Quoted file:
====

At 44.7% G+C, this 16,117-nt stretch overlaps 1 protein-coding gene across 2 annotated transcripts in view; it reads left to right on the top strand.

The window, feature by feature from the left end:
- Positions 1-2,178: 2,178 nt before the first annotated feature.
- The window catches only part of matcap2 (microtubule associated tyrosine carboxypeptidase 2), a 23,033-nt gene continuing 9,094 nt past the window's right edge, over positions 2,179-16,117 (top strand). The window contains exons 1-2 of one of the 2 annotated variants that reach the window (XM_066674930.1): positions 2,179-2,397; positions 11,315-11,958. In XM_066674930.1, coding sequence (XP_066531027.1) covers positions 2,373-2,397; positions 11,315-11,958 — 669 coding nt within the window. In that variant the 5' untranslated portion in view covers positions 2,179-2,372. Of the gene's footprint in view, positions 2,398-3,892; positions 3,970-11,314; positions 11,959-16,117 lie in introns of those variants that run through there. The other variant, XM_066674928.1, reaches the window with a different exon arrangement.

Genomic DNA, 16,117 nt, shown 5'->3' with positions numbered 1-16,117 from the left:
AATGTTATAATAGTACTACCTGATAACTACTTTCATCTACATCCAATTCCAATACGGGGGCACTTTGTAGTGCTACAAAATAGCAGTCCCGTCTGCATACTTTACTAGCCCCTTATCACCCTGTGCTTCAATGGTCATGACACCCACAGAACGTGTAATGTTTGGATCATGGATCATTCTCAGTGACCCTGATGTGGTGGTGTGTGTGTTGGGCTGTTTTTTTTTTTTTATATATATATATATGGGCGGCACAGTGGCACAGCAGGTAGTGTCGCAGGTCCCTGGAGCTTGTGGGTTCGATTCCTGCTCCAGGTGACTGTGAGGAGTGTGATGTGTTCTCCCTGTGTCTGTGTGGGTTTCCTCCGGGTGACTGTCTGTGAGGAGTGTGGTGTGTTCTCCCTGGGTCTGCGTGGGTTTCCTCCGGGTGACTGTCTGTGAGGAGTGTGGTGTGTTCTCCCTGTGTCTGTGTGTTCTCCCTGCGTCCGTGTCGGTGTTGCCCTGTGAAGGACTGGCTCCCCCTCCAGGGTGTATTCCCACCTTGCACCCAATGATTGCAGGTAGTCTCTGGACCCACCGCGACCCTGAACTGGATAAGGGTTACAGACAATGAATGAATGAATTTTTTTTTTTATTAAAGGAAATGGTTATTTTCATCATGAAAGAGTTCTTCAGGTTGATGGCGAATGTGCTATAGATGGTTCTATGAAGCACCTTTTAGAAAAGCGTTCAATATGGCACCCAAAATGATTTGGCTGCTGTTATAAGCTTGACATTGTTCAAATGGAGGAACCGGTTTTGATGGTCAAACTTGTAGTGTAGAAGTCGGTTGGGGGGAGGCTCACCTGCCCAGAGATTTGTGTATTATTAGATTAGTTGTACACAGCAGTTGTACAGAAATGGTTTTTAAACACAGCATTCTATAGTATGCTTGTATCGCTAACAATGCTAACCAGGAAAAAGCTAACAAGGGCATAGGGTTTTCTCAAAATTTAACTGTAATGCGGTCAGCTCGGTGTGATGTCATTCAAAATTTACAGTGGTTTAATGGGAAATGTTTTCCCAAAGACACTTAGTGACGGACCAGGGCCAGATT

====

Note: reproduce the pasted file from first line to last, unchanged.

At 44.7% G+C, this 16,117-nt stretch overlaps 1 protein-coding gene across 2 annotated transcripts in view; it reads left to right on the top strand.

The window, feature by feature from the left end:
- Positions 1-2,178: 2,178 nt before the first annotated feature.
- The window catches only part of matcap2 (microtubule associated tyrosine carboxypeptidase 2), a 23,033-nt gene continuing 9,094 nt past the window's right edge, over positions 2,179-16,117 (top strand). The window contains exons 1-2 of one of the 2 annotated variants that reach the window (XM_066674930.1): positions 2,179-2,397; positions 11,315-11,958. In XM_066674930.1, coding sequence (XP_066531027.1) covers positions 2,373-2,397; positions 11,315-11,958 — 669 coding nt within the window. In that variant the 5' untranslated portion in view covers positions 2,179-2,372. Of the gene's footprint in view, positions 2,398-3,892; positions 3,970-11,314; positions 11,959-16,117 lie in introns of those variants that run through there. The other variant, XM_066674928.1, reaches the window with a different exon arrangement.

Genomic DNA, 16,117 nt, shown 5'->3' with positions numbered 1-16,117 from the left:
AATGTTATAATAGTACTACCTGATAACTACTTTCATCTACATCCAATTCCAATACGGGGGCACTTTGTAGTGCTACAAAATAGCAGTCCCGTCTGCATACTTTACTAGCCCCTTATCACCCTGTGCTTCAATGGTCATGACACCCACAGAACGTGTAATGTTTGGATCATGGATCATTCTCAGTGACCCTGATGTGGTGGTGTGTGTGTTGGGCTGTTTTTTTTTTTTTATATATATATATATGGGCGGCACAGTGGCACAGCAGGTAGTGTCGCAGGTCCCTGGAGCTTGTGGGTTCGATTCCTGCTCCAGGTGACTGTGAGGAGTGTGATGTGTTCTCCCTGTGTCTGTGTGGGTTTCCTCCGGGTGACTGTCTGTGAGGAGTGTGGTGTGTTCTCCCTGGGTCTGCGTGGGTTTCCTCCGGGTGACTGTCTGTGAGGAGTGTGGTGTGTTCTCCCTGTGTCTGTGTGTTCTCCCTGCGTCCGTGTCGGTGTTGCCCTGTGAAGGACTGGCTCCCCCTCCAGGGTGTATTCCCACCTTGCACCCAATGATTGCAGGTAGTCTCTGGACCCACCGCGACCCTGAACTGGATAAGGGTTACAGACAATGAATGAATGAATTTTTTTTTTTATTAAAGGAAATGGTTATTTTCATCATGAAAGAGTTCTTCAGGTTGATGGCGAATGTGCTATAGATGGTTCTATGAAGCACCTTTTAGAAAAGCGTTCAATATGGCACCCAAAATGATTTGGCTGCTGTTATAAGCTTGACATTGTTCAAATGGAGGAACCGGTTTTGATGGTCAAACTTGTAGTGTAGAAGTCGGTTGGGGGGAGGCTCACCTGCCCAGAGATTTGTGTATTATTAGATTAGTTGTACACAGCAGTTGTACAGAAATGGTTTTTAAACACAGCATTCTATAGTATGCTTGTATCGCTAACAATGCTAACCAGGAAAAAGCTAACAAGGGCATAGGGTTTTCTCAAAATTTAACTGTAATGCGGTCAGCTCGGTGTGATGTCATTCAAAATTTACAGTGGTTTAATGGGAAATGTTTTCCCAAAGACACTTAGTGACGGACCAGGGCCAGATT